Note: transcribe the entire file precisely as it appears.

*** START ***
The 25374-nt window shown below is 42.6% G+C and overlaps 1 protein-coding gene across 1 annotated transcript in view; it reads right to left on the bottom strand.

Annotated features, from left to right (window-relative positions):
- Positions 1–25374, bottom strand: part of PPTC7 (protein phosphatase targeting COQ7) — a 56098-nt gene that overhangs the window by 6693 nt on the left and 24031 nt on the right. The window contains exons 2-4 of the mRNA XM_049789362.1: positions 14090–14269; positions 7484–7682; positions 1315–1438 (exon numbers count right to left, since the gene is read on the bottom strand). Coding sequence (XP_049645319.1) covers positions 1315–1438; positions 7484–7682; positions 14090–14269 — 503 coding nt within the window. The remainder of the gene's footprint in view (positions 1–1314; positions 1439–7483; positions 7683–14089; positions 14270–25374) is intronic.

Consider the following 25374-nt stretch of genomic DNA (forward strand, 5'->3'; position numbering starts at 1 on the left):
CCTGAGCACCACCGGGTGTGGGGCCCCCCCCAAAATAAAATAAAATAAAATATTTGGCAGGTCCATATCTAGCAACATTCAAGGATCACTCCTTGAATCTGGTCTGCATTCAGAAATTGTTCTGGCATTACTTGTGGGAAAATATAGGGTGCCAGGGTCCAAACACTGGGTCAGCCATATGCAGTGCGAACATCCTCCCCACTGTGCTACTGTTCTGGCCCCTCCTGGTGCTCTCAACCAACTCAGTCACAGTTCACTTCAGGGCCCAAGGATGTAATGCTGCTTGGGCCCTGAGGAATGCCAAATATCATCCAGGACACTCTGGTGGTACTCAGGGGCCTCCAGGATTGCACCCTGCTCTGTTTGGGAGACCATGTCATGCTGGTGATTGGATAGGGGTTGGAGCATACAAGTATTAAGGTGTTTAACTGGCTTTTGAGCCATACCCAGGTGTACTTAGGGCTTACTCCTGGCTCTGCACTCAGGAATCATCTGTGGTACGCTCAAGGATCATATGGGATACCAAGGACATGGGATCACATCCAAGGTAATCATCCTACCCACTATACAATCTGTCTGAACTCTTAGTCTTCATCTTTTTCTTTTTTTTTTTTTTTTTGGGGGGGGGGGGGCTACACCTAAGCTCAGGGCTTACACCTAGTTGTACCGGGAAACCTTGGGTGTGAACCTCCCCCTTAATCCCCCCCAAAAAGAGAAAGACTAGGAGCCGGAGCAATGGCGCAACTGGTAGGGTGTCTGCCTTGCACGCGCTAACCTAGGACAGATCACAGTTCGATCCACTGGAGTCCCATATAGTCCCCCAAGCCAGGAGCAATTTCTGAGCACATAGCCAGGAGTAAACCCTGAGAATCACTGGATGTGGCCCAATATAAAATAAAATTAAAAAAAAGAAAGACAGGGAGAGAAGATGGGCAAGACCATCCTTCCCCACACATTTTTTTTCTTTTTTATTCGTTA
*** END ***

The 25374-nt window shown below is 42.6% G+C and overlaps 1 protein-coding gene across 1 annotated transcript in view; it reads right to left on the bottom strand.

Annotated features, from left to right (window-relative positions):
- Positions 1–25374, bottom strand: part of PPTC7 (protein phosphatase targeting COQ7) — a 56098-nt gene that overhangs the window by 6693 nt on the left and 24031 nt on the right. The window contains exons 2-4 of the mRNA XM_049789362.1: positions 14090–14269; positions 7484–7682; positions 1315–1438 (exon numbers count right to left, since the gene is read on the bottom strand). Coding sequence (XP_049645319.1) covers positions 1315–1438; positions 7484–7682; positions 14090–14269 — 503 coding nt within the window. The remainder of the gene's footprint in view (positions 1–1314; positions 1439–7483; positions 7683–14089; positions 14270–25374) is intronic.

Consider the following 25374-nt stretch of genomic DNA (forward strand, 5'->3'; position numbering starts at 1 on the left):
CCTGAGCACCACCGGGTGTGGGGCCCCCCCCAAAATAAAATAAAATAAAATATTTGGCAGGTCCATATCTAGCAACATTCAAGGATCACTCCTTGAATCTGGTCTGCATTCAGAAATTGTTCTGGCATTACTTGTGGGAAAATATAGGGTGCCAGGGTCCAAACACTGGGTCAGCCATATGCAGTGCGAACATCCTCCCCACTGTGCTACTGTTCTGGCCCCTCCTGGTGCTCTCAACCAACTCAGTCACAGTTCACTTCAGGGCCCAAGGATGTAATGCTGCTTGGGCCCTGAGGAATGCCAAATATCATCCAGGACACTCTGGTGGTACTCAGGGGCCTCCAGGATTGCACCCTGCTCTGTTTGGGAGACCATGTCATGCTGGTGATTGGATAGGGGTTGGAGCATACAAGTATTAAGGTGTTTAACTGGCTTTTGAGCCATACCCAGGTGTACTTAGGGCTTACTCCTGGCTCTGCACTCAGGAATCATCTGTGGTACGCTCAAGGATCATATGGGATACCAAGGACATGGGATCACATCCAAGGTAATCATCCTACCCACTATACAATCTGTCTGAACTCTTAGTCTTCATCTTTTTCTTTTTTTTTTTTTTTTTGGGGGGGGGGGGGCTACACCTAAGCTCAGGGCTTACACCTAGTTGTACCGGGAAACCTTGGGTGTGAACCTCCCCCTTAATCCCCCCCAAAAAGAGAAAGACTAGGAGCCGGAGCAATGGCGCAACTGGTAGGGTGTCTGCCTTGCACGCGCTAACCTAGGACAGATCACAGTTCGATCCACTGGAGTCCCATATAGTCCCCCAAGCCAGGAGCAATTTCTGAGCACATAGCCAGGAGTAAACCCTGAGAATCACTGGATGTGGCCCAATATAAAATAAAATTAAAAAAAAGAAAGACAGGGAGAGAAGATGGGCAAGACCATCCTTCCCCACACATTTTTTTTCTTTTTTATTCGTTA